i don't particularly like responding to comments, further misinformed, anonymous shots will not appear.

Anonymous said...

Michael @4:08
Try telling the good people of Easton Mike Fleck was a respected member of the community until
July, 02, 2015.

Anonymous said...

Post it or not.... Jennings brought the big corporations, the community colleges, prestigious organizations, and others to the table to support the shameless water selloff.
Riley's presence was part of the plan just as Jennings absence was.
You're simply wrong on this one.

Anonymous said...

.....and of course Jennings wasn't "responsible"
for Systematic Rental Inspection,
He did have a leadership role exactly as Scott said.

michael molovinsky said...

@8:18, i was very involved in the systematic rental inspection debate, as was scott. although scott's influence ended when heydt left office, i remained a landlord. if you think that jennings was responsible for it being instituted, or for it now not being as ramped up as some people would like, you're mistaken on both counts. furthermore, with the new point of sale inspections, and so many rentals changing hand in the last five years, there still has been a lot of inspections done, in addition to the on going systematic rental inspections.

Anonymous said...

Banks and development types need to give a pence to the disadvantaged.
That's written into the game, but dealing with real low income people or coalitions that represent them in a participatory fashion can be messy and time consuming, you know, in the way democracy can be.

Enter Alan Jennings. No need to soil oneself
dealing with pesky poor folks or church types,
Mr. Jennings represents them all.
HE is their voice, and local TV and press fully understand that.

Jennings IS the representative of Gods most needy here in our valley.

In playing this role so effectively (and with such humility), Mr. Jennings, and a compliment press,have robbed two generations of low income and working people of any real voice in the public dialogue.

This is his greatest legacy, to his everlasting shame.

michael molovinsky said...

@11:26, i agree that the low-income (largely hispanic) are under-represented in the public dialogue, but to blame this on jennings is simply an untrue construction. they under-represent themselves by not voting, but, people concerned with keeping a roof over their head, and food on their table, often cannot afford the luxury of politics.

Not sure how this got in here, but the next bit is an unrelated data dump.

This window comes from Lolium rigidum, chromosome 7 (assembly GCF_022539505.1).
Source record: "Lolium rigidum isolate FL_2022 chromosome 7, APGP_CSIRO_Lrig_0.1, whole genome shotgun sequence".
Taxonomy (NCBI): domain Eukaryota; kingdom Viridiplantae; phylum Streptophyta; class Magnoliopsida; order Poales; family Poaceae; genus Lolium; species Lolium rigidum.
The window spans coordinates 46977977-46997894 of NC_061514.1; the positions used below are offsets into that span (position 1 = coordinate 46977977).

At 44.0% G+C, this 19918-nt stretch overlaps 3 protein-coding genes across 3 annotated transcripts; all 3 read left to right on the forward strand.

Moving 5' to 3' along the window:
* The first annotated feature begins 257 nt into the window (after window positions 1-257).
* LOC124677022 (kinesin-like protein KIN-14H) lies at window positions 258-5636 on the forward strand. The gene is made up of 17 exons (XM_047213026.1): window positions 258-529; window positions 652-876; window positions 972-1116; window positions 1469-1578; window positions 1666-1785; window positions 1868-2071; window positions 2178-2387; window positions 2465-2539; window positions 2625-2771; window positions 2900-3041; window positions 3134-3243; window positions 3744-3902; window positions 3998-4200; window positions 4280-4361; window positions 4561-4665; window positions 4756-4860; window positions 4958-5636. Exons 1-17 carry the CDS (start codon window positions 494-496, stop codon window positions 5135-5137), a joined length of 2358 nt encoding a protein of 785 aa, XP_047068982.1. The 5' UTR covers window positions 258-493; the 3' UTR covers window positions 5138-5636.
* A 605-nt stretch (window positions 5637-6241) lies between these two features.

Anonymous said...

Jennings makes it his business to keep ANY authentic independent voices out of the newspaper and away from the table.
Witness the ANIZ board, and the pols and $$$
boys appreciate his efforts.
Pathetic!
Absolutely indefensible.

Anonymous said...

Jennings refused to work with CUNA because CUNA was not CACLV. "I don't use other people's models. I use my own. We are going to create a demilitarized zone." He needed the credit. He has funders to please. CUNA only had poor people.

Anonymous said...

MM...if you were at the big meeting at Zions Church in April of 2012 that was packed, you might remember that real people from the neighborhood were talking about their struggles. Those are the voices not present in any meaningful way when the table is set by Jennings, Pawlowski, et al. I think that might be what 11:26 means.

Chris Cocca said...

I wonder where Mr. Jennings would weigh in on the crossing guard issue. If Bob Smith is a 100% reliable narrator, we have a situation in which the Mayor of Allentown (that so-called miracle of renewal) is threatening and basically blackmailing his city's school district, one of the poorest in the area if not in the state, because he, the Mayor, even despite having all these rich friends and all of this NIZ development and all of this water deal money, is in a tight spot to cover the City's budget. If ASD won't cave, he'll yank the special resource officers. All the while trying to sway the elections for ASD school board with his bogus PAC, a PAC that went totally dark seconds before Mike Fleck went down to Georgia. Alan, what do you have to say about all or any of this?

Anonymous said...

Jennings always, but always, comes down on the side of Edwin Pawlowski.
That's where the power is.

michael molovinsky said...

i have chosen not to post directly on pawlowski's current status, but after today's headlines (actually for the last 2 months) i doubt that anybody dependent on a public reputation, which certainly applies to jennings, comes down on the side of edwin pawlowski. that's where the power is now NOT

Anonymous said...

MM, with all due respect. Would you like to reconsider your last comment after Alan Jennings pathetic reconstruction of events in yesterday's Sunday paper?

Even in this sad town that screed was an exceptional piece of puffery by Alan Jennings,
chief cheer leader for the Crony Capitalist in Chief.

I'm aware this sounds like a bad joke but one really could not make this stuff up.

michael molovinsky said...

jennings was friends with both pawlowski and fleck, he certainly doesn't deny that; he isn't trying to rewrite that personal history, he provides an insider glimpse. i had no sense that he was opining on either's guilt or innocence.

Anonymous said...

"Fleck made me do it."
Edwin P.

Geez, what a farce.